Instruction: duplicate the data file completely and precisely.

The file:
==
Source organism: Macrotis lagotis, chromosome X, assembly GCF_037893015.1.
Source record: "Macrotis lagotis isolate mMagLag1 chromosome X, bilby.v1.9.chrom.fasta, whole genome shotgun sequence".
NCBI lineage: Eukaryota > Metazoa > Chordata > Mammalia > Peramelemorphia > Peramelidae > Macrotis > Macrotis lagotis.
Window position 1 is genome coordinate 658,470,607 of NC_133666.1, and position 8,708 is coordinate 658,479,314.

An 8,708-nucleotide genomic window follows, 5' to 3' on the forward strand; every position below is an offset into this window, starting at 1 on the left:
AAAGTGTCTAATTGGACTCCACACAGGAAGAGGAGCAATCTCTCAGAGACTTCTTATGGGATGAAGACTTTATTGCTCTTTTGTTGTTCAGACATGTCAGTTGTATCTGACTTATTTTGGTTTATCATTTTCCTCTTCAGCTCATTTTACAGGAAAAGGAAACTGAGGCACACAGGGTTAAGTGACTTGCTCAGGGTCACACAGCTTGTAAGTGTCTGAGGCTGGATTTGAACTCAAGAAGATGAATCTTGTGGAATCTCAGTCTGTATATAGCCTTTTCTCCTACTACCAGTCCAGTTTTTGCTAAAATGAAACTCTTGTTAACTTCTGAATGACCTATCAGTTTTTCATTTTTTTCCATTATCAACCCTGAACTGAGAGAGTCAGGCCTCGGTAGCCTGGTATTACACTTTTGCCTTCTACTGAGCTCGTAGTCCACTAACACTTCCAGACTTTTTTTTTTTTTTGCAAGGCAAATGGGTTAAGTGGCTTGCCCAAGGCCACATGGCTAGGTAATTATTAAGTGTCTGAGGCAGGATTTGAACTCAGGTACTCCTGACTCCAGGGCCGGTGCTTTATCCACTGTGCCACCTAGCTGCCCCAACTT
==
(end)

Source organism: Macrotis lagotis, chromosome X, assembly GCF_037893015.1.
Source record: "Macrotis lagotis isolate mMagLag1 chromosome X, bilby.v1.9.chrom.fasta, whole genome shotgun sequence".
NCBI lineage: Eukaryota > Metazoa > Chordata > Mammalia > Peramelemorphia > Peramelidae > Macrotis > Macrotis lagotis.
Window position 1 is genome coordinate 658,470,607 of NC_133666.1, and position 8,708 is coordinate 658,479,314.

An 8,708-nucleotide genomic window follows, 5' to 3' on the forward strand; every position below is an offset into this window, starting at 1 on the left:
AAAGTGTCTAATTGGACTCCACACAGGAAGAGGAGCAATCTCTCAGAGACTTCTTATGGGATGAAGACTTTATTGCTCTTTTGTTGTTCAGACATGTCAGTTGTATCTGACTTATTTTGGTTTATCATTTTCCTCTTCAGCTCATTTTACAGGAAAAGGAAACTGAGGCACACAGGGTTAAGTGACTTGCTCAGGGTCACACAGCTTGTAAGTGTCTGAGGCTGGATTTGAACTCAAGAAGATGAATCTTGTGGAATCTCAGTCTGTATATAGCCTTTTCTCCTACTACCAGTCCAGTTTTTGCTAAAATGAAACTCTTGTTAACTTCTGAATGACCTATCAGTTTTTCATTTTTTTCCATTATCAACCCTGAACTGAGAGAGTCAGGCCTCGGTAGCCTGGTATTACACTTTTGCCTTCTACTGAGCTCGTAGTCCACTAACACTTCCAGACTTTTTTTTTTTTTTGCAAGGCAAATGGGTTAAGTGGCTTGCCCAAGGCCACATGGCTAGGTAATTATTAAGTGTCTGAGGCAGGATTTGAACTCAGGTACTCCTGACTCCAGGGCCGGTGCTTTATCCACTGTGCCACCTAGCTGCCCCAACTT